Saturday, July 02, 2005

Mixin' It Up

Like I said a few posts ago, I love a good cover album. I especially love it when the cover is by a musician or group known for a different genre than that of the material that is being covered. As an adjunct to this, I enjoy it when someone takes two or more distinct genres or ideas and makes something new and cool but that still has roots. This goes not just for music, but for movies, books, and all sorts of different kinds of pop culture. The current Wired Magazine, from which that link was taken, has the Remix as its theme this month, with a Neil Gaiman cover story on the Gorillaz. Gaiman is a remixer himself, throwing film noir/pulp fiction (lower-case) together with science fiction and mythology.

There is a cottage industry of cover albums of rock and pop originals, not just done by collections of recognizable bands, but also by studio musicians. They might be done as strings, electronic, lounge, punk, bluegrass, etc. In my view, these do not necessarily take away from the originals but often lend a new and additionally enjoyable aspect to the originals we have already come to enjoy.

I love Jazz. Duke Ellington is my favorite musician of all time. I like the way he took straight jazz (whatever that is) and brilliantly mixed it with big band, European/Classical, Latin American, African, and all sorts of other kinds of music to make something beyond category from the strands of what had come before. He wasn't alone by any means. For instance (to name only two of many), Dizzy Gillespie and Dave Brubeck were hugely influenced by their world travels and their exposure to foreign musicians.

In the cinema, when you copy or steal something, you call it an homage. And who has more homages per hour than the previously linked George Lucas? My main man QT, that's who. If anyone knows how to mix genres a la Reeces Peanut Butter Cups, it's him -- gangsters and vampires in FDTD; Spaghetti Westerns, Noir, Kung Fu, and Asian crime in KB V1&2; A little bit of everything in Pulp. Some people are like "Oh, that's just not original blah blah blah." Not me. Gilgamesh, the Odyssey, and Beowulf were all products of assimilation of a range of material. I think taking the little-bit-of-this-little-bit-of-that approach can pay off big.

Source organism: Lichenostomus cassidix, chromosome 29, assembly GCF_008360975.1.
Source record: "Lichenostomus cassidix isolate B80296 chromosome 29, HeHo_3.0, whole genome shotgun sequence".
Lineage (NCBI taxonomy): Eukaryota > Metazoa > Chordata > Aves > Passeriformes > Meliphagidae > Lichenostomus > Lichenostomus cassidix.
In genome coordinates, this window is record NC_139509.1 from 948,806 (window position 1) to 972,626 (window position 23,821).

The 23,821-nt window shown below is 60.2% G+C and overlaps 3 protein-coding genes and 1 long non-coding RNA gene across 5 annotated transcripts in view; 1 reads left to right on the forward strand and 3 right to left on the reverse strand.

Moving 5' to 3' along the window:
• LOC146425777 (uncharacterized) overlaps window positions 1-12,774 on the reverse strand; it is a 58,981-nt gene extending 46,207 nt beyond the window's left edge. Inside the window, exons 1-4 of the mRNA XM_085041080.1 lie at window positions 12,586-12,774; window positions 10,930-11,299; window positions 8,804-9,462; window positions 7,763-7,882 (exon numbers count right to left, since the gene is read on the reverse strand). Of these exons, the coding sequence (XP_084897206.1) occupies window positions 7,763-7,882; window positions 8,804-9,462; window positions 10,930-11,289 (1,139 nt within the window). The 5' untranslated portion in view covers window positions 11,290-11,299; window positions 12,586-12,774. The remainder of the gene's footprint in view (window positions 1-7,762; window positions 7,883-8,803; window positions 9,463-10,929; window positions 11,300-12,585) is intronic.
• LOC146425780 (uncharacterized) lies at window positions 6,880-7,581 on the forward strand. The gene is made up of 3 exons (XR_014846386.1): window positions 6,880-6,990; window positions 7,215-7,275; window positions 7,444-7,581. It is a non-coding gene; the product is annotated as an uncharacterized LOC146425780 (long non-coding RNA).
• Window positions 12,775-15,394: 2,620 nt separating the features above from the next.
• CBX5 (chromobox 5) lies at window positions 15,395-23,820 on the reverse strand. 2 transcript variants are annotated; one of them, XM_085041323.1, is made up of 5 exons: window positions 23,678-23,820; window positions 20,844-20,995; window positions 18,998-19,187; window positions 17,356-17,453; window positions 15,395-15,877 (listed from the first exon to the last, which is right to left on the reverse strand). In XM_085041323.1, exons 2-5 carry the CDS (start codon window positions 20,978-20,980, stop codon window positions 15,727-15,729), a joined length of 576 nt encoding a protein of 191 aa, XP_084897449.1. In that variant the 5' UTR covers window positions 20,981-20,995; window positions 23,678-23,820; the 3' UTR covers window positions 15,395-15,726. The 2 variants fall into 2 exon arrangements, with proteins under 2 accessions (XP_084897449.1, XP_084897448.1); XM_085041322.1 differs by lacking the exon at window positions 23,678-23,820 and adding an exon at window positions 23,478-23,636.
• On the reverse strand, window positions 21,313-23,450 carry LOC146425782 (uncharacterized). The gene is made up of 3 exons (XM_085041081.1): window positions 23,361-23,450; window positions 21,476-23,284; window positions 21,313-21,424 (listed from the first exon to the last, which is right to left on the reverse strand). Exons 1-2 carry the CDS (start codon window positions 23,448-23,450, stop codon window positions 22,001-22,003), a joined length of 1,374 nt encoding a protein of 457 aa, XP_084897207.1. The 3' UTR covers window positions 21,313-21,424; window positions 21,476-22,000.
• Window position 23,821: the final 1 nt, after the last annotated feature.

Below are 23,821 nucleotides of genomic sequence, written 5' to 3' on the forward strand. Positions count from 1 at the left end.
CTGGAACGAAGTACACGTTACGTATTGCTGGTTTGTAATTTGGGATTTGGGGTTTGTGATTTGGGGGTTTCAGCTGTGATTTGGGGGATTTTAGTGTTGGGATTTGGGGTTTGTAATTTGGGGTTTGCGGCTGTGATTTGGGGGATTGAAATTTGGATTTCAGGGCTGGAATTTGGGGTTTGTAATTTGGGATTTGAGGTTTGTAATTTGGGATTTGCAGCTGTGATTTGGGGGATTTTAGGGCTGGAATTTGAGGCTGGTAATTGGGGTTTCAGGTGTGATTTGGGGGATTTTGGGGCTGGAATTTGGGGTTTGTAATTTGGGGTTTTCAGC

This only scratches the surface of the homage / remix / remake phenomena... Akira Kurosawa drew from John Ford, Shakespeare, and Ed McBain and then was subsequently remade in Magnificent Seven, the Dollars movies, and Last Man Standing. Jonathan Demme recently updated Manchurian Candidate and Charade. And somewhere, I need to mention the Cadillac of Vampire / Kung Fu movies, The Legend of the 7 Golden Vampires. But, I gotta leave fodder for future blogging.


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